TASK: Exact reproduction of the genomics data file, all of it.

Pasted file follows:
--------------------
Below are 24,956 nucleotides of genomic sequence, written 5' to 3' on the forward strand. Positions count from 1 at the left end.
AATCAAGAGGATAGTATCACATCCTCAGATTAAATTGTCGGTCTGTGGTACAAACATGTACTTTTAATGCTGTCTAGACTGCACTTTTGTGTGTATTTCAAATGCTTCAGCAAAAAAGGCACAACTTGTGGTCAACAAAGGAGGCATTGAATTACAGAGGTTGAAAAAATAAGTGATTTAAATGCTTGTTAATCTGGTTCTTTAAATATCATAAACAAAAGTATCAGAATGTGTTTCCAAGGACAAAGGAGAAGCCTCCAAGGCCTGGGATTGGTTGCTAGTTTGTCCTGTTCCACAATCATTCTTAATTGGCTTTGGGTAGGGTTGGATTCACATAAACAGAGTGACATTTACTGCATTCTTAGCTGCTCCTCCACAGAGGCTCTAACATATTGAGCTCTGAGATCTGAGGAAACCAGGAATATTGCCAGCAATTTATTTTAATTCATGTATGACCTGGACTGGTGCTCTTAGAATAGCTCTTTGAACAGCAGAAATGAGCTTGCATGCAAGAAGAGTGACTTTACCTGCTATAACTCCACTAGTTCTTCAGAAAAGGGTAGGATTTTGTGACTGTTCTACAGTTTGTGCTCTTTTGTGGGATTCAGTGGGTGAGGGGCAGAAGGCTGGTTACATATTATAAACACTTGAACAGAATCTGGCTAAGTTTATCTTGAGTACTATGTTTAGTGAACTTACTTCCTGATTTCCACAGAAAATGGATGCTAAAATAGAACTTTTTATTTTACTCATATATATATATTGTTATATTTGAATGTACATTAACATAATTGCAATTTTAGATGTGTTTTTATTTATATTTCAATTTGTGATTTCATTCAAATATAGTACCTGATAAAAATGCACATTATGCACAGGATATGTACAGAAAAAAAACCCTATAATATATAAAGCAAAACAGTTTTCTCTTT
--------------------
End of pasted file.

Below are 24,956 nucleotides of genomic sequence, written 5' to 3' on the forward strand. Positions count from 1 at the left end.
AATCAAGAGGATAGTATCACATCCTCAGATTAAATTGTCGGTCTGTGGTACAAACATGTACTTTTAATGCTGTCTAGACTGCACTTTTGTGTGTATTTCAAATGCTTCAGCAAAAAAGGCACAACTTGTGGTCAACAAAGGAGGCATTGAATTACAGAGGTTGAAAAAATAAGTGATTTAAATGCTTGTTAATCTGGTTCTTTAAATATCATAAACAAAAGTATCAGAATGTGTTTCCAAGGACAAAGGAGAAGCCTCCAAGGCCTGGGATTGGTTGCTAGTTTGTCCTGTTCCACAATCATTCTTAATTGGCTTTGGGTAGGGTTGGATTCACATAAACAGAGTGACATTTACTGCATTCTTAGCTGCTCCTCCACAGAGGCTCTAACATATTGAGCTCTGAGATCTGAGGAAACCAGGAATATTGCCAGCAATTTATTTTAATTCATGTATGACCTGGACTGGTGCTCTTAGAATAGCTCTTTGAACAGCAGAAATGAGCTTGCATGCAAGAAGAGTGACTTTACCTGCTATAACTCCACTAGTTCTTCAGAAAAGGGTAGGATTTTGTGACTGTTCTACAGTTTGTGCTCTTTTGTGGGATTCAGTGGGTGAGGGGCAGAAGGCTGGTTACATATTATAAACACTTGAACAGAATCTGGCTAAGTTTATCTTGAGTACTATGTTTAGTGAACTTACTTCCTGATTTCCACAGAAAATGGATGCTAAAATAGAACTTTTTATTTTACTCATATATATATATTGTTATATTTGAATGTACATTAACATAATTGCAATTTTAGATGTGTTTTTATTTATATTTCAATTTGTGATTTCATTCAAATATAGTACCTGATAAAAATGCACATTATGCACAGGATATGTACAGAAAAAAAACCCTATAATATATAAAGCAAAACAGTTTTCTCTTT